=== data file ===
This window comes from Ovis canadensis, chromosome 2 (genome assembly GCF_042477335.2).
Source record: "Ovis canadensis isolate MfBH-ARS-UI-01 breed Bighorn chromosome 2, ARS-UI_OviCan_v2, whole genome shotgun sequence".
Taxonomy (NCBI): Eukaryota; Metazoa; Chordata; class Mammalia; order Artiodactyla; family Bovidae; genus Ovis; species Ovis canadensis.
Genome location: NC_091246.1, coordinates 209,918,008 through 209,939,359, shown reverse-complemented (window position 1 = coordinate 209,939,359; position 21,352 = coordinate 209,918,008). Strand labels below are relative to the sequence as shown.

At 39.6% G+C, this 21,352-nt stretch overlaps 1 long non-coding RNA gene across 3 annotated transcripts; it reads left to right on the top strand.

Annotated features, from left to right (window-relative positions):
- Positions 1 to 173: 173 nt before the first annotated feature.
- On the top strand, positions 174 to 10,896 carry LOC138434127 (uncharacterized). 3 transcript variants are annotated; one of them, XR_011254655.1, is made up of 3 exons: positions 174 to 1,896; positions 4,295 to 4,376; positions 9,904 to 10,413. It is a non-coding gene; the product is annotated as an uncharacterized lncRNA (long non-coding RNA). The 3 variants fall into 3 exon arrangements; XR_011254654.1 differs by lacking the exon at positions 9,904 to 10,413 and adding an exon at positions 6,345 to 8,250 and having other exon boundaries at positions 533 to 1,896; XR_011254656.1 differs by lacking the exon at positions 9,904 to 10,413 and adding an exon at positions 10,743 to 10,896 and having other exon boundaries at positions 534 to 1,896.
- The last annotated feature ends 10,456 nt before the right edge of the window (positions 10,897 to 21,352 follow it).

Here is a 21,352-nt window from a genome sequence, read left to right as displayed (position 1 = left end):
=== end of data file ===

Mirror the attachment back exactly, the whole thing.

This window comes from Ovis canadensis, chromosome 2 (genome assembly GCF_042477335.2).
Source record: "Ovis canadensis isolate MfBH-ARS-UI-01 breed Bighorn chromosome 2, ARS-UI_OviCan_v2, whole genome shotgun sequence".
Taxonomy (NCBI): Eukaryota; Metazoa; Chordata; class Mammalia; order Artiodactyla; family Bovidae; genus Ovis; species Ovis canadensis.
Genome location: NC_091246.1, coordinates 209,918,008 through 209,939,359, shown reverse-complemented (window position 1 = coordinate 209,939,359; position 21,352 = coordinate 209,918,008). Strand labels below are relative to the sequence as shown.

At 39.6% G+C, this 21,352-nt stretch overlaps 1 long non-coding RNA gene across 3 annotated transcripts; it reads left to right on the top strand.

Annotated features, from left to right (window-relative positions):
- Positions 1 to 173: 173 nt before the first annotated feature.
- On the top strand, positions 174 to 10,896 carry LOC138434127 (uncharacterized). 3 transcript variants are annotated; one of them, XR_011254655.1, is made up of 3 exons: positions 174 to 1,896; positions 4,295 to 4,376; positions 9,904 to 10,413. It is a non-coding gene; the product is annotated as an uncharacterized lncRNA (long non-coding RNA). The 3 variants fall into 3 exon arrangements; XR_011254654.1 differs by lacking the exon at positions 9,904 to 10,413 and adding an exon at positions 6,345 to 8,250 and having other exon boundaries at positions 533 to 1,896; XR_011254656.1 differs by lacking the exon at positions 9,904 to 10,413 and adding an exon at positions 10,743 to 10,896 and having other exon boundaries at positions 534 to 1,896.
- The last annotated feature ends 10,456 nt before the right edge of the window (positions 10,897 to 21,352 follow it).

Here is a 21,352-nt window from a genome sequence, read left to right as displayed (position 1 = left end):